The origin of the Ubagamidaijingu Shrine Togyo Festival dates back to over 370 years ago and is known as the oldest festival in Ezo (Hokkaido). As the year's herring fishing came to a close, and the most prosperous Ezo town of Esashi entered summer, the lively festival would be held with appreciation for the plentiful herring. In Esashi, the structure accompanying the palanquin is called a "Yama," and the act of erecting a large Todomatsu (fir) on top as a totem of god is known as "Yama-wo-tateru (erecting the Yama)." Starting with the Jinguyama made between 1751 and 1764, thirteen gorgeous yamas featuring warrior dolls, Noh dolls, bunraku dolls, Kabuki dolls, and others parade through the town decorated with fluttering brocades and streamers. It is a summer festival that conveys, to the present, of a bygone era when the herring industry in Esashi prospered.
The pinnacle of Ezo prosperity, about 370 years ago, is reflected in this most historical festival of Hokkaido. It inspires passion in the people.
The Ubagamidaijingu Shrine festival is held every year on the 5th and 6th of May, the date when Emperor Kokaku bestowed the rank of Shoichii (highest rank given to a shrine). The splendid parade of floats, however, is held for three days from the 9th of August. As such, the Ubagamidaijingu Shrine festival takes place twice. In general, the Togyo festival days that feature the parade floats, is considered to be the actual festival.
The floats accompany the palanquins and parade around the lower town area on the first day and then all through the streets of the upper town area, centered around downtown, on the second day. The oldest parade float and brocade in the town are from Jinguyama, provided by a doll wholesaler from Kyoto between 1751 and 1764. It is a Hokkaido designated cultural heritage.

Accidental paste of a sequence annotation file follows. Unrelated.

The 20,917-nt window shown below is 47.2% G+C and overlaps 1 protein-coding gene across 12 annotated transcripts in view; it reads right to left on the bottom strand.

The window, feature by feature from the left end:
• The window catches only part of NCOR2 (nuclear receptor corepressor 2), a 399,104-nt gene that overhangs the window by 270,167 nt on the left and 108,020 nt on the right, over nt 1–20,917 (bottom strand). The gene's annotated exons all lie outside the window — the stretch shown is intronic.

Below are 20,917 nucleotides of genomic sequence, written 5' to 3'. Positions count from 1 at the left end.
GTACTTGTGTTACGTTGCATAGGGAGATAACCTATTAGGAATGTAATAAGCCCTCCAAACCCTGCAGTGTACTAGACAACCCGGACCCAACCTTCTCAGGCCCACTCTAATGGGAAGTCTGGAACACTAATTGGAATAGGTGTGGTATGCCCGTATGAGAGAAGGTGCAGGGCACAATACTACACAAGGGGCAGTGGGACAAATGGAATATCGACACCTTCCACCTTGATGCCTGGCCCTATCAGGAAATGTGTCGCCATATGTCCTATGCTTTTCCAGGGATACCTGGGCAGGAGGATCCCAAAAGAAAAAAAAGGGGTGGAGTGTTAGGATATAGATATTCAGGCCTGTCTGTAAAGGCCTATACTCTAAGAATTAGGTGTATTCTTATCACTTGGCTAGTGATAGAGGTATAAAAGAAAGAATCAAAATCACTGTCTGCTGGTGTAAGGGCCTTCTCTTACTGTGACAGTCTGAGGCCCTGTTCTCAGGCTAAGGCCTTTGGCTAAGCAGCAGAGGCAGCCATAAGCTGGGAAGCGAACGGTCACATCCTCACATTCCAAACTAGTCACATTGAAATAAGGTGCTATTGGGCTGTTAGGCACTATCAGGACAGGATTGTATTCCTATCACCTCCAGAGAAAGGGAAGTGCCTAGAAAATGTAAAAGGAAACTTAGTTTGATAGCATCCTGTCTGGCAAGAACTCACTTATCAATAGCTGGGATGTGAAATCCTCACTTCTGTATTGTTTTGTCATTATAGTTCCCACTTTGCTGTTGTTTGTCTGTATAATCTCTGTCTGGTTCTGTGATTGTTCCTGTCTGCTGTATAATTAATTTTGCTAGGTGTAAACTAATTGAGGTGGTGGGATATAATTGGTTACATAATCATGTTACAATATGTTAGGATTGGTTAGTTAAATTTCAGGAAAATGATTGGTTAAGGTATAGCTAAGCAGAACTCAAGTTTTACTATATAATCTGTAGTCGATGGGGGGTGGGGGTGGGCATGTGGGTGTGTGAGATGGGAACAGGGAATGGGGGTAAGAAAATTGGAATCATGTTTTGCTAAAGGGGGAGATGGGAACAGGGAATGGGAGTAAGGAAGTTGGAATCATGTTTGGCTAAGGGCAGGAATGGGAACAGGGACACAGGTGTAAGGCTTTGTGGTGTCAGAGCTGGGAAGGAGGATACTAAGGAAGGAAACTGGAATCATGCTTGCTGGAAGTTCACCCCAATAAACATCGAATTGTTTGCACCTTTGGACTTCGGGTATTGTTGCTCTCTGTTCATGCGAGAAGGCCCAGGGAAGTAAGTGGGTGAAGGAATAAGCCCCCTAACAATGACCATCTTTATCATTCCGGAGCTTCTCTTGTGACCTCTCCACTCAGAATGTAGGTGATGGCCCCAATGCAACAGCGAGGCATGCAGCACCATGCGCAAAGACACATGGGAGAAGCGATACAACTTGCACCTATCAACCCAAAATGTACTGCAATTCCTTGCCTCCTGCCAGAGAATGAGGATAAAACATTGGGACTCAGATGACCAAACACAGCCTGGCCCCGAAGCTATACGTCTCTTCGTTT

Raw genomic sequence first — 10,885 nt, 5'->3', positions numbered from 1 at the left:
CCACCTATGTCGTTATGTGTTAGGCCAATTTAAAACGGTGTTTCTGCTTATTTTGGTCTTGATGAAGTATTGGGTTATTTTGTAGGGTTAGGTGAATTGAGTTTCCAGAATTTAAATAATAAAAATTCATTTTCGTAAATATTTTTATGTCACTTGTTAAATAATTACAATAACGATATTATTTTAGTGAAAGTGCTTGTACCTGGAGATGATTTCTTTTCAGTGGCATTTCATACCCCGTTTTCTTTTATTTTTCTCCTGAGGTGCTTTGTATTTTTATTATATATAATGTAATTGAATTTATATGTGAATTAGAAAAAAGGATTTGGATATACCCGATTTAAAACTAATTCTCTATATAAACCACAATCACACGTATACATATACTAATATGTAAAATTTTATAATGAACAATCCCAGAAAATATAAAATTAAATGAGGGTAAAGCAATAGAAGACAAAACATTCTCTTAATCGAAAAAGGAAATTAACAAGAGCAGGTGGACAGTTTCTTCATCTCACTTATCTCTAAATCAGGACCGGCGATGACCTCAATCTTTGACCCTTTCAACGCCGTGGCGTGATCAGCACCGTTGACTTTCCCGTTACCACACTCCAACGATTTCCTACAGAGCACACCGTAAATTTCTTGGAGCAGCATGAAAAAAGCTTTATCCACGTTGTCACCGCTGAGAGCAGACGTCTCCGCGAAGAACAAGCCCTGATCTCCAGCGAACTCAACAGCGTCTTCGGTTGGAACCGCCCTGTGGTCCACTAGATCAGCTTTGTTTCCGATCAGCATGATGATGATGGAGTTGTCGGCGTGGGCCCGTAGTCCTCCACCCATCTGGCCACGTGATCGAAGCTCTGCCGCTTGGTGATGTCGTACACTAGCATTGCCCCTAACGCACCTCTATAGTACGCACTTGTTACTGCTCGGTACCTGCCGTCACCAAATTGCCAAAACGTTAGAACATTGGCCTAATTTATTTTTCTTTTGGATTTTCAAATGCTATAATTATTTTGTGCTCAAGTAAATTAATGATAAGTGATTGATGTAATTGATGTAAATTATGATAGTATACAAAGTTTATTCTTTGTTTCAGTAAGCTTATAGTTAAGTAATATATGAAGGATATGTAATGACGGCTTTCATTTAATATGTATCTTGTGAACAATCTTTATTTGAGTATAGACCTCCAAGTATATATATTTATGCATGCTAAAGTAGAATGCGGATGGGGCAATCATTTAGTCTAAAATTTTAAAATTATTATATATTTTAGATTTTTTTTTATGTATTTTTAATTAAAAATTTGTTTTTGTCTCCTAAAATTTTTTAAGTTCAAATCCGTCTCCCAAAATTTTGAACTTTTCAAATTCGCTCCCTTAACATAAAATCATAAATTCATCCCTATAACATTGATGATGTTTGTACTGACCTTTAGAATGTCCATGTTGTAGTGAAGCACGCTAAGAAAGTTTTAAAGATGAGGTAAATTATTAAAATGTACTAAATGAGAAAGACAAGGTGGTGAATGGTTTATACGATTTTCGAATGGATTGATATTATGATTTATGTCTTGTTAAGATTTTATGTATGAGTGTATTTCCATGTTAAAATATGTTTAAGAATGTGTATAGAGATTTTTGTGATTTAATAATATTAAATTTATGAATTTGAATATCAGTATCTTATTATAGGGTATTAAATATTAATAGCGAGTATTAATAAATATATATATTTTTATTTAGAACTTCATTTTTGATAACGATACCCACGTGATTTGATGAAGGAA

Each of the 13 floats has a history and is a treasured by the districts. Among these, the float named Matsuhomaru is particularly eye-catching for its splendor and was built in 1845 when Omiya Rihei invested large sums of money to commission a shipwright in Osaka. This Benzai ship is built entirely out of cypress. However, the wear from years of use became severe, and in recent years the local preservation association has repaired it at a cost of 15 million yen. The generosity of the neighborhood association comprised of few households emphasizes what this festival means for the people of Esashi.
The parade floats are accompanied by three palanquins. The oldest of them was made in Osaka in 1694. It is said that carrying a palanquin with an impure heart can lead to misfortunate, and when problems with the palanquin arose in the past, marine accidents and fires have purportedly occurred.
Although the history of Hokkaido is relatively short, this festival is one that proudly represents the ritual traditions of Japan.
Oiwake Sightseeing Department
Esashi Town Office
Address: 193-1, Aza Nakauta-cho, Esashi-cho, Hiyama-gun, Hokkaido
Postal code: 043-8560